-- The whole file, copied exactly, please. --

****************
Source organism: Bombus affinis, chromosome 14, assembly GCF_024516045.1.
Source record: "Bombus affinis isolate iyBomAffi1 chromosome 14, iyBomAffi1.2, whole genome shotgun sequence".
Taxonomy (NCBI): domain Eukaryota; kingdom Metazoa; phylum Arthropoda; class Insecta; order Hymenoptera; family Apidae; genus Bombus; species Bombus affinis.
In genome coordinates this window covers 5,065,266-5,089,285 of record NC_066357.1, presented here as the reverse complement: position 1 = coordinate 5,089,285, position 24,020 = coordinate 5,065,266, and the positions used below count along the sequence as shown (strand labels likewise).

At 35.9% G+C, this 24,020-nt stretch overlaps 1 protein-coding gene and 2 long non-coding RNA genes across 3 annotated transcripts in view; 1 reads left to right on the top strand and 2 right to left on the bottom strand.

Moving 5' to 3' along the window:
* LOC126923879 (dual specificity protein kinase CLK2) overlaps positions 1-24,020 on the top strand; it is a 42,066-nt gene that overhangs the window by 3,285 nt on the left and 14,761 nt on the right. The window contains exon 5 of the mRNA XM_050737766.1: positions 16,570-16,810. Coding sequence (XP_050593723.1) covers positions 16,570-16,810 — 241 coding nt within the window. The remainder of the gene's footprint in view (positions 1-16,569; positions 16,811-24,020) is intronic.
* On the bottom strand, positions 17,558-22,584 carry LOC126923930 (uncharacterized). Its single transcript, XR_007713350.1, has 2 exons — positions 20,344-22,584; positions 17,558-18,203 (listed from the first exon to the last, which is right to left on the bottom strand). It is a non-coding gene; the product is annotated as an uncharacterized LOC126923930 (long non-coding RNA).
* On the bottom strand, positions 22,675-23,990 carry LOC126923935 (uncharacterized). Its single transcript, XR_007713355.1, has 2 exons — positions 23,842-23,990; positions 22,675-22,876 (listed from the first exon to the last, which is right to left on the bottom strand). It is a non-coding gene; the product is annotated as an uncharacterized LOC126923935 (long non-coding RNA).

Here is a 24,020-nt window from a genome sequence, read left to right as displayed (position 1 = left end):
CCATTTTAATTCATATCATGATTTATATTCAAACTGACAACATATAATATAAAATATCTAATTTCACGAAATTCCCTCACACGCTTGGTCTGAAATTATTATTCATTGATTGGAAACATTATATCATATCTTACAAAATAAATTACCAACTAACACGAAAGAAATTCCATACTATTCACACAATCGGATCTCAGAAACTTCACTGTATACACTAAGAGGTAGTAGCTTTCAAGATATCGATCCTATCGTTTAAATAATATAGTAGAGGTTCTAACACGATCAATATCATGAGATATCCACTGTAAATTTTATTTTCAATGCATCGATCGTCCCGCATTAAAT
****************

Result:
Source organism: Bombus affinis, chromosome 14, assembly GCF_024516045.1.
Source record: "Bombus affinis isolate iyBomAffi1 chromosome 14, iyBomAffi1.2, whole genome shotgun sequence".
Taxonomy (NCBI): domain Eukaryota; kingdom Metazoa; phylum Arthropoda; class Insecta; order Hymenoptera; family Apidae; genus Bombus; species Bombus affinis.
In genome coordinates this window covers 5,065,266-5,089,285 of record NC_066357.1, presented here as the reverse complement: position 1 = coordinate 5,089,285, position 24,020 = coordinate 5,065,266, and the positions used below count along the sequence as shown (strand labels likewise).

At 35.9% G+C, this 24,020-nt stretch overlaps 1 protein-coding gene and 2 long non-coding RNA genes across 3 annotated transcripts in view; 1 reads left to right on the top strand and 2 right to left on the bottom strand.

Moving 5' to 3' along the window:
* LOC126923879 (dual specificity protein kinase CLK2) overlaps positions 1-24,020 on the top strand; it is a 42,066-nt gene that overhangs the window by 3,285 nt on the left and 14,761 nt on the right. The window contains exon 5 of the mRNA XM_050737766.1: positions 16,570-16,810. Coding sequence (XP_050593723.1) covers positions 16,570-16,810 — 241 coding nt within the window. The remainder of the gene's footprint in view (positions 1-16,569; positions 16,811-24,020) is intronic.
* On the bottom strand, positions 17,558-22,584 carry LOC126923930 (uncharacterized). Its single transcript, XR_007713350.1, has 2 exons — positions 20,344-22,584; positions 17,558-18,203 (listed from the first exon to the last, which is right to left on the bottom strand). It is a non-coding gene; the product is annotated as an uncharacterized LOC126923930 (long non-coding RNA).
* On the bottom strand, positions 22,675-23,990 carry LOC126923935 (uncharacterized). Its single transcript, XR_007713355.1, has 2 exons — positions 23,842-23,990; positions 22,675-22,876 (listed from the first exon to the last, which is right to left on the bottom strand). It is a non-coding gene; the product is annotated as an uncharacterized LOC126923935 (long non-coding RNA).

Here is a 24,020-nt window from a genome sequence, read left to right as displayed (position 1 = left end):
CCATTTTAATTCATATCATGATTTATATTCAAACTGACAACATATAATATAAAATATCTAATTTCACGAAATTCCCTCACACGCTTGGTCTGAAATTATTATTCATTGATTGGAAACATTATATCATATCTTACAAAATAAATTACCAACTAACACGAAAGAAATTCCATACTATTCACACAATCGGATCTCAGAAACTTCACTGTATACACTAAGAGGTAGTAGCTTTCAAGATATCGATCCTATCGTTTAAATAATATAGTAGAGGTTCTAACACGATCAATATCATGAGATATCCACTGTAAATTTTATTTTCAATGCATCGATCGTCCCGCATTAAAT